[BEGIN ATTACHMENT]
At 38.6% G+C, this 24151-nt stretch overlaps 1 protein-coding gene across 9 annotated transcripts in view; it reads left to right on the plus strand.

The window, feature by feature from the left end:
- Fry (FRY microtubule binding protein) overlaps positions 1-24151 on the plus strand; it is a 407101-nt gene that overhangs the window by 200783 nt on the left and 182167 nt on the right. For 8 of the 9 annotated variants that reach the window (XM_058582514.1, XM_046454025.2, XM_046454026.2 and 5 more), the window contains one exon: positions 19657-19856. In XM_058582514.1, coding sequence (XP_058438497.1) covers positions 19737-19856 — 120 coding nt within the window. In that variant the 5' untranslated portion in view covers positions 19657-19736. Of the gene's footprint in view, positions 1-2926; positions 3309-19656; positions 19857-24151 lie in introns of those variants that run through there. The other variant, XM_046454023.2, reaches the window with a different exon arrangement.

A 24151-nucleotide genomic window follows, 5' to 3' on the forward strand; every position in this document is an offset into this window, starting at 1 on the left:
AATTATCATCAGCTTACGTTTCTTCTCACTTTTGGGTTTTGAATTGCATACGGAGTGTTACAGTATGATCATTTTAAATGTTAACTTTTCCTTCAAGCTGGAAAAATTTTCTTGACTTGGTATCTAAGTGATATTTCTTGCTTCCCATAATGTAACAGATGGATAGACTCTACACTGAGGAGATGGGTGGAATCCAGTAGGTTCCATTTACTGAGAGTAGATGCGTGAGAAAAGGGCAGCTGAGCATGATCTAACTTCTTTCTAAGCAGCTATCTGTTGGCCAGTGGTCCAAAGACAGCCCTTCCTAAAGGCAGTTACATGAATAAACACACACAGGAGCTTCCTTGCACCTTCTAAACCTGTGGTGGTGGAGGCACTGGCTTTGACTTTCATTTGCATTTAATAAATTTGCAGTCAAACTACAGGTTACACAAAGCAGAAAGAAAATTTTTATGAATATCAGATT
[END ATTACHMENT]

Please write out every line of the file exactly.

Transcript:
At 38.6% G+C, this 24151-nt stretch overlaps 1 protein-coding gene across 9 annotated transcripts in view; it reads left to right on the plus strand.

The window, feature by feature from the left end:
- Fry (FRY microtubule binding protein) overlaps positions 1-24151 on the plus strand; it is a 407101-nt gene that overhangs the window by 200783 nt on the left and 182167 nt on the right. For 8 of the 9 annotated variants that reach the window (XM_058582514.1, XM_046454025.2, XM_046454026.2 and 5 more), the window contains one exon: positions 19657-19856. In XM_058582514.1, coding sequence (XP_058438497.1) covers positions 19737-19856 — 120 coding nt within the window. In that variant the 5' untranslated portion in view covers positions 19657-19736. Of the gene's footprint in view, positions 1-2926; positions 3309-19656; positions 19857-24151 lie in introns of those variants that run through there. The other variant, XM_046454023.2, reaches the window with a different exon arrangement.

A 24151-nucleotide genomic window follows, 5' to 3' on the forward strand; every position in this document is an offset into this window, starting at 1 on the left:
AATTATCATCAGCTTACGTTTCTTCTCACTTTTGGGTTTTGAATTGCATACGGAGTGTTACAGTATGATCATTTTAAATGTTAACTTTTCCTTCAAGCTGGAAAAATTTTCTTGACTTGGTATCTAAGTGATATTTCTTGCTTCCCATAATGTAACAGATGGATAGACTCTACACTGAGGAGATGGGTGGAATCCAGTAGGTTCCATTTACTGAGAGTAGATGCGTGAGAAAAGGGCAGCTGAGCATGATCTAACTTCTTTCTAAGCAGCTATCTGTTGGCCAGTGGTCCAAAGACAGCCCTTCCTAAAGGCAGTTACATGAATAAACACACACAGGAGCTTCCTTGCACCTTCTAAACCTGTGGTGGTGGAGGCACTGGCTTTGACTTTCATTTGCATTTAATAAATTTGCAGTCAAACTACAGGTTACACAAAGCAGAAAGAAAATTTTTATGAATATCAGATT